Adviser stresses tariff rationalisation for ‘Make-in-Pakistan’

July 04, 2020

ISLAMABAD: Adviser to the Prime Minister on Commerce Razak Dawood on Friday said tariffs need to be rationalised in order to achieve the objectives of ‘Make in Pakistan’.Dawood said the...

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ISLAMABAD: Adviser to the Prime Minister on Commerce Razak Dawood on Friday said tariffs need to be rationalised in order to achieve the objectives of ‘Make in Pakistan’.

Dawood said the government is following a three-year plan to gradually remove duties and tariffs, particularly on raw materials for the industry.

“Primarily due to COVID-19 situation and to address its impact on economy, some of the sectors have not been considered for the tariff rationalisation, while some important sectors have been given benefits,” he said at a meeting with a delegation of chambers of commerce and industry.

The meeting was attended by the representatives of Islamabad, Rawalpindi, Lahore, Gujranwala, Faisalabad, Gujrat, Multan and Mirpur chambers of commerce and industry.

Commerce adviser said the anomalies arising out of the budget have been addressed to a large extent “while others will be resolved in consultation with the stakeholders”.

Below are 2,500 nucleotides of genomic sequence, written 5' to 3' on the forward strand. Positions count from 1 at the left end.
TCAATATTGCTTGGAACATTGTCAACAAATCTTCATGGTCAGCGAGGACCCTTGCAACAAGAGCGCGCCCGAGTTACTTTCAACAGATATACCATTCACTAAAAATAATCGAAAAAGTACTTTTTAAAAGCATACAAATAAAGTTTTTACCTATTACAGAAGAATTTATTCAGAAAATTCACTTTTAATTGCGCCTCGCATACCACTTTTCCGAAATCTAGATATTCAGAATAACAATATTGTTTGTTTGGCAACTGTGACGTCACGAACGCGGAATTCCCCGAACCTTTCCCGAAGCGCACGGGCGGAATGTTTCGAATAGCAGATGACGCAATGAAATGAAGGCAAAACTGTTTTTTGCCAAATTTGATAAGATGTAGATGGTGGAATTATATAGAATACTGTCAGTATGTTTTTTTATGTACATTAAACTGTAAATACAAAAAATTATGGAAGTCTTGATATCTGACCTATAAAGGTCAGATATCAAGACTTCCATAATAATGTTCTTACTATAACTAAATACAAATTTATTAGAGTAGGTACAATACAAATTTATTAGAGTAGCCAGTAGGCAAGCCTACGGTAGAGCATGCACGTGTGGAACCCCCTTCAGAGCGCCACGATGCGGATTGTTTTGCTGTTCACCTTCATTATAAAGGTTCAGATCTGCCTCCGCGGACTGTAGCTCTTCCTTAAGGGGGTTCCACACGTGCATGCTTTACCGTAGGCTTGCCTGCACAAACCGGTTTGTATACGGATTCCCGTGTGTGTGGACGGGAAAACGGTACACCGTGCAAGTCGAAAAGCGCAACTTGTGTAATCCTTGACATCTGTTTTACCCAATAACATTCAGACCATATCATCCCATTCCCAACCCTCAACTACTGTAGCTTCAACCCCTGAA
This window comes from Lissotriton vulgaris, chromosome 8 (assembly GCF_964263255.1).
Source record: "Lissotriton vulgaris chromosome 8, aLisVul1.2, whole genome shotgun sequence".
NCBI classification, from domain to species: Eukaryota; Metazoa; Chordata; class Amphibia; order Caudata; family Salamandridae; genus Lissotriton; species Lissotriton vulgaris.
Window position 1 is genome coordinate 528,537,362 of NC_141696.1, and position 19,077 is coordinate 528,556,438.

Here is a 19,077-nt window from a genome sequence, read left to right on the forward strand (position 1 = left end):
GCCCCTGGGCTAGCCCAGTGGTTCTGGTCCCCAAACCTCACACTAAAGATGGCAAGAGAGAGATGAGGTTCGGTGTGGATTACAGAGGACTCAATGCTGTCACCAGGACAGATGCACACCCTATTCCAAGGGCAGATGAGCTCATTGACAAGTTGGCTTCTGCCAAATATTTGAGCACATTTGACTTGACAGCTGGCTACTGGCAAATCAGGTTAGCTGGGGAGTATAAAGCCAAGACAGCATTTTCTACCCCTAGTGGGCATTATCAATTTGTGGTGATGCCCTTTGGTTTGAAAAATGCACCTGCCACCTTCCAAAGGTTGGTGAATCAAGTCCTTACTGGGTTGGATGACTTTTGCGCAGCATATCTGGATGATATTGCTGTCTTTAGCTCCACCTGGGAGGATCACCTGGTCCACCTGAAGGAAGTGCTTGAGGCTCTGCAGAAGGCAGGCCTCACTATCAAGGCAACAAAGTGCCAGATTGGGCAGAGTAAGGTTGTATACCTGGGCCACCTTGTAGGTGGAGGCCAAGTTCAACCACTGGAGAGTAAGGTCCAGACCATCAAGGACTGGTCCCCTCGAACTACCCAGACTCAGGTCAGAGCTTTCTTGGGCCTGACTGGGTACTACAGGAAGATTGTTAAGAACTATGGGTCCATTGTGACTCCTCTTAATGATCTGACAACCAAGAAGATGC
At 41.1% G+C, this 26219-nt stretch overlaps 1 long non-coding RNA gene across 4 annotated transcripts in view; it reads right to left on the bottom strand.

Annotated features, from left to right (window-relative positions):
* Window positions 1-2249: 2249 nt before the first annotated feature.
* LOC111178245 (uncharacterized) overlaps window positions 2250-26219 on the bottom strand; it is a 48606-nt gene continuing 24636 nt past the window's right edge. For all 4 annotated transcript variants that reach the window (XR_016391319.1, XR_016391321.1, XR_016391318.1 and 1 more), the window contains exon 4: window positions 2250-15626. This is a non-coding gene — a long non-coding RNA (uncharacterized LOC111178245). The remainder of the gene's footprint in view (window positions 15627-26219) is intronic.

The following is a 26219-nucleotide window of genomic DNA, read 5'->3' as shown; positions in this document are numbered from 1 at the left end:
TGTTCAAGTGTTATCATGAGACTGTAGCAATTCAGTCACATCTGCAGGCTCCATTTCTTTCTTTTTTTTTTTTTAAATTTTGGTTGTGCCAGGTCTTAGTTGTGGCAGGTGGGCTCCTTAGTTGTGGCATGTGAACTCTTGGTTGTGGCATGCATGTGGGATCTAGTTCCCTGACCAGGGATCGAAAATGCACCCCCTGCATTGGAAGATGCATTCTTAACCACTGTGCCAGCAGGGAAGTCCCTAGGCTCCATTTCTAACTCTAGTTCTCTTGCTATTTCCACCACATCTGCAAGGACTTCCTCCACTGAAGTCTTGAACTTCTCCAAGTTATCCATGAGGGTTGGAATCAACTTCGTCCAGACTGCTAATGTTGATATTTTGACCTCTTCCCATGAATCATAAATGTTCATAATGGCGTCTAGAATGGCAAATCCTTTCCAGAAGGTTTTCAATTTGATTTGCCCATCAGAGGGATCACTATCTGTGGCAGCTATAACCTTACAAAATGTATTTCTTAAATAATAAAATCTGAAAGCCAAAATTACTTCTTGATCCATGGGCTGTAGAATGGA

“It is the need of the hour for us to pursue the policy of ‘Make in Pakistan’ diligently and have rapid industrialisation for substituting the imports and enhancing our exports,” he added.

The government unveiled budget for the fiscal year of 2019/20 last month in the challenging times of economic slowdown.

Dawood said the government will put a special focus on engineering sector to boost the exports, including power sector equipment, auto industry – auto parts, two wheelers, three wheelers and tractors – home appliances, mobile phones, sanitary ceramics ware, utensils and cutlery and pumps and motors.

“The government has taken important policy decisions in this regard and the engineering sector exports would considerably improve in the fiscal year 2020/21,” he said.

Discussing different opportunities for production of value-added products and their export, the adviser underlined the importance of investing in certifications and laboratories, particularly for exploiting the potential in food processing sector.

“The ministry is resolving issues of the exporters on priority particularly for the export of personal protective equipment,” he said. “Export of all items, -- hand sanitisers, disposable gowns and gloves, face shields, biohazard bags, goggles and shoe covers, made from various classes of materials, including woven and non-woven chlorinated polyethylene, polypropylene, spunbond and melt blown is allowed, except N-95 Masks, surgical masks and tyvek suits.”

Commerce adviser reaffirmed that the ministry is cognisant of the problems, which are being discussed at the appropriate forums with the relevant stakeholders for early resolution.



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